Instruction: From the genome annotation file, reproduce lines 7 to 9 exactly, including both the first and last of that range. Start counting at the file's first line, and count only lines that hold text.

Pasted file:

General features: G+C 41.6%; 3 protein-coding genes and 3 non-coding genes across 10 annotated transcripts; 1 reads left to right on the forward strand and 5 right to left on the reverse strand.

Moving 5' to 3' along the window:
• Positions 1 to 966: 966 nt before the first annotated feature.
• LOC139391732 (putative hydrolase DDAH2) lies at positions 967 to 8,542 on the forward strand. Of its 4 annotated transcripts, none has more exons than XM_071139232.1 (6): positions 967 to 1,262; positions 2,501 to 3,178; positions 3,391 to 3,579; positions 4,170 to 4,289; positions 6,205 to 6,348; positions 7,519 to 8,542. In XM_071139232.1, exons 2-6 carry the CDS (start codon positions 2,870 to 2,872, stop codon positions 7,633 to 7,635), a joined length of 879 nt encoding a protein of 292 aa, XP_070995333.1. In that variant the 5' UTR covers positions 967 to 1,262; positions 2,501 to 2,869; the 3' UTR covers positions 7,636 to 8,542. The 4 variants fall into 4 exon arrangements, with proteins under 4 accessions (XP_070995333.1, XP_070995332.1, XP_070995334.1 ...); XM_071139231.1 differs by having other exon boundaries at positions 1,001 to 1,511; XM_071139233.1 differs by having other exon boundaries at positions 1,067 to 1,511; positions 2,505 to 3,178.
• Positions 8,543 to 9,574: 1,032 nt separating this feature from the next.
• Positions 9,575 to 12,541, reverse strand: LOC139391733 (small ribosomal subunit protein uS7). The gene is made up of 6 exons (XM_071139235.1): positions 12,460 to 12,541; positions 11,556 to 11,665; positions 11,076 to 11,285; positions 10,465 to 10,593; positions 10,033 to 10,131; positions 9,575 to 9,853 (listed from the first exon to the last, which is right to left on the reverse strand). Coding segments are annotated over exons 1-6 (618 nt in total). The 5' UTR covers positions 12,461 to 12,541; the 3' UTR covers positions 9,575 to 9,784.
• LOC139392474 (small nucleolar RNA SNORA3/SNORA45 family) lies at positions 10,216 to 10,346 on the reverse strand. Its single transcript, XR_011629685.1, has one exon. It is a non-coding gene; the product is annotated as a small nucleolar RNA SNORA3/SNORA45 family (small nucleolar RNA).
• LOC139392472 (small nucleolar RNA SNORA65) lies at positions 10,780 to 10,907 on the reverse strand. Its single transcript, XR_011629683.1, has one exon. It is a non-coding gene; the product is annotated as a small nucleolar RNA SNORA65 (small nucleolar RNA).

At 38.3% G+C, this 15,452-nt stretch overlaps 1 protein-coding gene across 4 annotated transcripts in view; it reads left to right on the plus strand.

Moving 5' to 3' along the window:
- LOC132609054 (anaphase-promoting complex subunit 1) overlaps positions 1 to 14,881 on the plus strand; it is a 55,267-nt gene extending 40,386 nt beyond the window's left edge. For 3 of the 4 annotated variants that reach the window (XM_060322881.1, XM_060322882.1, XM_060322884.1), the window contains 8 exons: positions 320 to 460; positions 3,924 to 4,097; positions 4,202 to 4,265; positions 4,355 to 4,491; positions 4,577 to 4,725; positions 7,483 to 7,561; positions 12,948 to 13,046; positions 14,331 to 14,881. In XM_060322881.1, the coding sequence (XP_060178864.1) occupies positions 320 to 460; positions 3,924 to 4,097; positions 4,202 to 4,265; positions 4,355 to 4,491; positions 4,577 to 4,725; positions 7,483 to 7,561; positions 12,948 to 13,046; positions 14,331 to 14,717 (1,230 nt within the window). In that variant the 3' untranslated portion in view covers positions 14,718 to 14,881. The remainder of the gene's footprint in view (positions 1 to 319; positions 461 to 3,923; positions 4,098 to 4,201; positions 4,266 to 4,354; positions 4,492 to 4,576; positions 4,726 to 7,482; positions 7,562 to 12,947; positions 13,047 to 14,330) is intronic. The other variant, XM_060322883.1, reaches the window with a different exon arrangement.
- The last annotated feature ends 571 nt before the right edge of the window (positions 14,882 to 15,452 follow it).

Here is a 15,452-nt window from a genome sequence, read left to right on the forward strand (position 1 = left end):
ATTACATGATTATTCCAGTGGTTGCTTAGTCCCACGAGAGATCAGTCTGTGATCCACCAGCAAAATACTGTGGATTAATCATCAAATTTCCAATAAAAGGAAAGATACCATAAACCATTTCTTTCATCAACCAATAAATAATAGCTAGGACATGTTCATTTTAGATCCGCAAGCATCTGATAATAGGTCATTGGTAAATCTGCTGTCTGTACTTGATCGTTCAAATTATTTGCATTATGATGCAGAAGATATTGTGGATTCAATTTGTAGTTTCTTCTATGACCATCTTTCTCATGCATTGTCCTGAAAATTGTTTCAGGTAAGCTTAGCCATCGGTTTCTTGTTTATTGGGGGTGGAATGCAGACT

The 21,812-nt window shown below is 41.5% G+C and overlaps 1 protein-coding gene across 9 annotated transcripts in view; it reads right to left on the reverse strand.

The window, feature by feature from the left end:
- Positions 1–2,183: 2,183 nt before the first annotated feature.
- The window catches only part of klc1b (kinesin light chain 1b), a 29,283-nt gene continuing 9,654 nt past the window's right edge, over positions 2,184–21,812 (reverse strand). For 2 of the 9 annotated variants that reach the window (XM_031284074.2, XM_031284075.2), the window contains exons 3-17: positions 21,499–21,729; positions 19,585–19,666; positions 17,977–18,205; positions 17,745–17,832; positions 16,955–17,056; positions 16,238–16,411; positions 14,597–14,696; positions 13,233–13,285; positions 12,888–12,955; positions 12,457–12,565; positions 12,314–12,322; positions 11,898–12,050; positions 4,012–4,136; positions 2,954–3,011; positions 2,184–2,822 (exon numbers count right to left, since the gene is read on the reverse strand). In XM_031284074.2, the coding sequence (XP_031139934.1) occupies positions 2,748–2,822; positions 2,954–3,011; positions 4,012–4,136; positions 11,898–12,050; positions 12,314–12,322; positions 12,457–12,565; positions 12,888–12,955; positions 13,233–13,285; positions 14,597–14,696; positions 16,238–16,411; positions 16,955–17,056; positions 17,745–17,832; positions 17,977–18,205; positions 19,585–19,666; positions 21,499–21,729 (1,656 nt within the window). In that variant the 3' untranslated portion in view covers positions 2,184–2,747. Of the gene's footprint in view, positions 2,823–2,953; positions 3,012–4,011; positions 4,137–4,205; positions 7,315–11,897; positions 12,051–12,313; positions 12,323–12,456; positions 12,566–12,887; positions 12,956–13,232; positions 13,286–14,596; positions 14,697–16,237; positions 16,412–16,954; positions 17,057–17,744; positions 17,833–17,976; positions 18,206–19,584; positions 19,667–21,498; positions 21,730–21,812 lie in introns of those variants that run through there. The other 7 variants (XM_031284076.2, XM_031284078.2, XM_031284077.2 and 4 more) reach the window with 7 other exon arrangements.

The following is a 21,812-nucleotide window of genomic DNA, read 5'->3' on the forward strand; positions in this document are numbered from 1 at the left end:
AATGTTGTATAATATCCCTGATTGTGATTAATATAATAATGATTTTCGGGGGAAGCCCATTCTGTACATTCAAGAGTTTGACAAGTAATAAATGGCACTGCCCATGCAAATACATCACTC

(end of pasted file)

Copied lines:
• LOC139392474 (small nucleolar RNA SNORA3/SNORA45 family) lies at positions 10,216 to 10,346 on the reverse strand. Its single transcript, XR_011629685.1, has one exon. It is a non-coding gene; the product is annotated as a small nucleolar RNA SNORA3/SNORA45 family (small nucleolar RNA).
• LOC139392472 (small nucleolar RNA SNORA65) lies at positions 10,780 to 10,907 on the reverse strand. Its single transcript, XR_011629683.1, has one exon. It is a non-coding gene; the product is annotated as a small nucleolar RNA SNORA65 (small nucleolar RNA).

At 38.3% G+C, this 15,452-nt stretch overlaps 1 protein-coding gene across 4 annotated transcripts in view; it reads left to right on the plus strand.